One of the themes Elder Thaddeus of Vitovnica kept returning to throughout his teaching ministry is how the human brain constantly creates its own distractions for us to react to. In every hour the average person experiences thousands of thoughts. Most of these thoughts are completely useless while many of them (i.e., negative thoughts or obsessions about myself) are actually destructive. All too often we involuntarily respond to mental stimuli by taking up each thought and playing with it before another thought takes its place. We engage in this type of mental chatter without realizing it as the mind acts like a constant video screen of one thing after another…. Given that our thoughts are the breeding ground of our emotions, it isn’t surprising that our feelings often follow the same jumping-bean pattern as our thoughts. We feel one thing, then another, then another, without always realizing where these feelings are coming from, why we react like we do, or how our emotions can be appropriately identified and managed….
I used to think that I was simply a victim of my undisciplined mind. But as I studied I found that God had given me an invaluable gift that I didn’t even realize I had. It’s called the prefrontal cortex. This is a truly wonderful part of the brain, located just behind the forehead. The prefrontal cortex does many things for us, but one of its most important jobs is to enable us to observe our own brains. This is a gift that animals don’t have. Animals can think, but they can’t think about thinking; they can’t observe what is happening in their brains. Only humans can do that thanks to the prefrontal cortex. You could think about the prefrontal cortex as a guard in the brain’s guard house, tasked with controlling what enters. As thoughts arise in the brain, you can use your prefrontal cortex to watch what is happening and exercise second-by-second censorship. This is difficult since for many of us this guard has become fat and lazy while the Amygdala (the brain’s “fight or flight” center) rules. Our goal should be to strengthen the prefrontal cortex through disciplining our minds, taking every thought captive to the obedience of Christ. Only in this way can we weed out thinking errors, slow down the mental chatter, and ultimately develop the type of quiet, gentle, meek thought-life that radiates peace and stillness to those around us. In this way we will be able to imperceptibly pass the kingdom of God onto everyone that comes in contact with us.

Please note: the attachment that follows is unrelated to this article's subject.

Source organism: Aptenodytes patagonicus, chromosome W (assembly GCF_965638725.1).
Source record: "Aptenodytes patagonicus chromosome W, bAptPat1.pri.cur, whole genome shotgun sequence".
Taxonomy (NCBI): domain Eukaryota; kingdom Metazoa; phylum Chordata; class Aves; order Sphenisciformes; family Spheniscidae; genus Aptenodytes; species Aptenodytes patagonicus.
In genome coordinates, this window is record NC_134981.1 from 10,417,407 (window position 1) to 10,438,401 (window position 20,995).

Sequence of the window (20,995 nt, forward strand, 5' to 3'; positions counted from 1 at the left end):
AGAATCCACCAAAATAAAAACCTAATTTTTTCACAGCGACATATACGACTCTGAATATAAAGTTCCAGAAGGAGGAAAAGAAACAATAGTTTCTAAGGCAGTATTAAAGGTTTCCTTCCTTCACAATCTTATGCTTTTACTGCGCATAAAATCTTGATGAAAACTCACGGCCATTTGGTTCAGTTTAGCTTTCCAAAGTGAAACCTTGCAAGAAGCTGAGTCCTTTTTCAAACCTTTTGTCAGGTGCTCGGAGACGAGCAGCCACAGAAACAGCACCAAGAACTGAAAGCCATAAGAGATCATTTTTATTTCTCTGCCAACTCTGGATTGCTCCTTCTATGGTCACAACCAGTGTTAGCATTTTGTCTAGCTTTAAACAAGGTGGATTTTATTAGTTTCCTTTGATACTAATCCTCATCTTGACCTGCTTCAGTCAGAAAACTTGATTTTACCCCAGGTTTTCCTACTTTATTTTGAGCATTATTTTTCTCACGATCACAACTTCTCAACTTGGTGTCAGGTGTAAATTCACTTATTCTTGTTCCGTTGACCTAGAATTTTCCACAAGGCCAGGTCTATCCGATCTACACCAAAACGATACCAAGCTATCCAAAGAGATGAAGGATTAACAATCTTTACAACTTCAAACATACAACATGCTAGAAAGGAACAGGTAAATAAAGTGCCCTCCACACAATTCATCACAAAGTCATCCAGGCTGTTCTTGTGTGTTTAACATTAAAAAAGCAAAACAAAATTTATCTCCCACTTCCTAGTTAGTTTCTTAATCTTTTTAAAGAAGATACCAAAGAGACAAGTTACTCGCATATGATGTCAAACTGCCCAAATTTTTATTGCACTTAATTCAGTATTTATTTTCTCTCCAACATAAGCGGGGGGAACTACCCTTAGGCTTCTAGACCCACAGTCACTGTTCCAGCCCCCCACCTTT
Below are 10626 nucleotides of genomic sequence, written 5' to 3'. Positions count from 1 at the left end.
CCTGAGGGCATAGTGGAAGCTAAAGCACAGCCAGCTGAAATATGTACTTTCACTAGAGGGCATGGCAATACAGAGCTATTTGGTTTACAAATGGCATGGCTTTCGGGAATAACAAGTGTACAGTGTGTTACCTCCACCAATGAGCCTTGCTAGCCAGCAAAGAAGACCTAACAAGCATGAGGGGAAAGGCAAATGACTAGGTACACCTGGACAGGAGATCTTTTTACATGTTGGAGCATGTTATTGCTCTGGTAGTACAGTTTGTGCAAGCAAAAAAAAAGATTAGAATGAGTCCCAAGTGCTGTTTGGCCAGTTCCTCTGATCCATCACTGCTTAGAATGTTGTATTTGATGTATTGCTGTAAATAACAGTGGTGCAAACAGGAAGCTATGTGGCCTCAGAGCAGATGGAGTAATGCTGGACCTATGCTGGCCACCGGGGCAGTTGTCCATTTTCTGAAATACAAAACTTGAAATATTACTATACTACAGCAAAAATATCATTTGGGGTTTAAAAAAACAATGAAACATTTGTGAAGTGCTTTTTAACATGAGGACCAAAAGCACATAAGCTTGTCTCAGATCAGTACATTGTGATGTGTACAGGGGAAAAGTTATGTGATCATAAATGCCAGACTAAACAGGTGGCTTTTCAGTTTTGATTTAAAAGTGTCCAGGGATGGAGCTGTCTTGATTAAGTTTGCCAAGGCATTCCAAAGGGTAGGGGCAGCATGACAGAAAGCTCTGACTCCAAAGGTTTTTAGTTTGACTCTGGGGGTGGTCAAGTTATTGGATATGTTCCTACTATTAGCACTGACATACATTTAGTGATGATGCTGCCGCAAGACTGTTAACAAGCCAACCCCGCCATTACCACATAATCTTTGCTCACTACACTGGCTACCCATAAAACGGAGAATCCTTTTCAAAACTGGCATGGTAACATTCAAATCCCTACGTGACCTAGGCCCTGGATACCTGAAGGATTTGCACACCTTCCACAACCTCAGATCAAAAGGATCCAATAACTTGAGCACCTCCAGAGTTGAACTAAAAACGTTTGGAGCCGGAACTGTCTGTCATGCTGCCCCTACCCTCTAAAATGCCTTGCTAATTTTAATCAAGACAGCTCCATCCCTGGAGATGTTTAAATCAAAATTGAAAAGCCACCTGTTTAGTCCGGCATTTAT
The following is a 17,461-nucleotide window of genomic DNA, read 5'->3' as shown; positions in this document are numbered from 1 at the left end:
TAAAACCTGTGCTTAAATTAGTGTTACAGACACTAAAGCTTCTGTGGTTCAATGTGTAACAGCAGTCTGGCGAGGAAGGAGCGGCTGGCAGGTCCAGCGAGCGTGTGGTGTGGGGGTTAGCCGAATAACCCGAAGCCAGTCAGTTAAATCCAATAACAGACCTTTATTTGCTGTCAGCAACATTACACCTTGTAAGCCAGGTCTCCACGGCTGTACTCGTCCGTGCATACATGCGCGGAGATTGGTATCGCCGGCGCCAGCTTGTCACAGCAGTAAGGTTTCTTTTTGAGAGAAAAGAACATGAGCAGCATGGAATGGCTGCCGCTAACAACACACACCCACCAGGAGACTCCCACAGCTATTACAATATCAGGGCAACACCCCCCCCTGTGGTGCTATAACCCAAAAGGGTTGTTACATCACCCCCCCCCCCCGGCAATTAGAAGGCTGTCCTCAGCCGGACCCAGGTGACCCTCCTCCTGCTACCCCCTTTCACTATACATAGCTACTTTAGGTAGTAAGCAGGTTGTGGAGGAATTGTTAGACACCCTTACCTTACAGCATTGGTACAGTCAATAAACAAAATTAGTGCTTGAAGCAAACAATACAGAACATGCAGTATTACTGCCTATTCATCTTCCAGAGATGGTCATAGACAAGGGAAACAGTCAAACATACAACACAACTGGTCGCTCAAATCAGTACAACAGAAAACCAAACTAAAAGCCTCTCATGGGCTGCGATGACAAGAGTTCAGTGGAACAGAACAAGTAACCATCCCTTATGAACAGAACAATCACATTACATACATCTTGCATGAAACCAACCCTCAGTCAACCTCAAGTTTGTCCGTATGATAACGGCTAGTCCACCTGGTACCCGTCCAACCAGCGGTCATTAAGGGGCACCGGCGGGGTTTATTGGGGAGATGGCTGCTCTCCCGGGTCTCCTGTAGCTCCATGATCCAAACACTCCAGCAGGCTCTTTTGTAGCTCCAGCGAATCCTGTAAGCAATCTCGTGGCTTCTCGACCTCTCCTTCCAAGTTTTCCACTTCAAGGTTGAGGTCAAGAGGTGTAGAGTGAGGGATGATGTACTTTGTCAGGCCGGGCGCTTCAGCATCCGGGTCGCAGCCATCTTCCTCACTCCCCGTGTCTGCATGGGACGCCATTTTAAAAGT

…our goal should be not merely to pay attention to things, but to pay attention to what we’re paying attention to, in order to control the focus of our emotional and mental lives. But this can only happen when we slow down and choose not to be carried away by the latest stimuli. By being mindful to reject incoming stimuli in order to remain focused on what is good, true and beautiful, we can take stock of what we’re thinking, how we’re feeling, and how we’re behaving. Then we can use practices of mindful attentiveness to regain control of our lives. This enables us to replace toxic thoughts with inner prayer and a constant internal dialogue with God.